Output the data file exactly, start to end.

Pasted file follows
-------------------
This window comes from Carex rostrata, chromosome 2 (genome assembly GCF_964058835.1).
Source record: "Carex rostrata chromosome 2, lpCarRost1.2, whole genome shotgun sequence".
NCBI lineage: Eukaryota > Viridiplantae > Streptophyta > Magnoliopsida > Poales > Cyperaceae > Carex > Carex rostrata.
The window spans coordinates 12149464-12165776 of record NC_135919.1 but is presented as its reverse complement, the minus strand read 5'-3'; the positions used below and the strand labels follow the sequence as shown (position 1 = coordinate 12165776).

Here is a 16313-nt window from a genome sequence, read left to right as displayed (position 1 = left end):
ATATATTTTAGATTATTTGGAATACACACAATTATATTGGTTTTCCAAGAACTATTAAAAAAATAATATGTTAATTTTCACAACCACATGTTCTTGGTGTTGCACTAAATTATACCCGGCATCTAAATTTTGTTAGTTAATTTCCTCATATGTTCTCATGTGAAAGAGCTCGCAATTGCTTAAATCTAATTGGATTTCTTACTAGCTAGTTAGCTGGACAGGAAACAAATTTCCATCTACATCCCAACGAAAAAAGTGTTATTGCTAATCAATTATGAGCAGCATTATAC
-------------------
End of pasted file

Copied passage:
This window comes from Carex rostrata, chromosome 2 (genome assembly GCF_964058835.1).
Source record: "Carex rostrata chromosome 2, lpCarRost1.2, whole genome shotgun sequence".
NCBI lineage: Eukaryota > Viridiplantae > Streptophyta > Magnoliopsida > Poales > Cyperaceae > Carex > Carex rostrata.
The window spans coordinates 12149464-12165776 of record NC_135919.1 but is presented as its reverse complement, the minus strand read 5'-3'; the positions used below and the strand labels follow the sequence as shown (position 1 = coordinate 12165776).

Here is a 16313-nt window from a genome sequence, read left to right as displayed (position 1 = left end):
ATATATTTTAGATTATTTGGAATACACACAATTATATTGGTTTTCCAAGAACTATTAAAAAAATAATATGTTAATTTTCACAACCACATGTTCTTGGTGTTGCACTAAATTATACCCGGCATCTAAATTTTGTTAGTTAATTTCCTCATATGTTCTCATGTGAAAGAGCTCGCAATTGCTTAAATCTAATTGGATTTCTTACTAGCTAGTTAGCTGGACAGGAAACAAATTTCCATCTACATCCCAACGAAAAAAGTGTTATTGCTAATCAATTATGAGCAGCATTATAC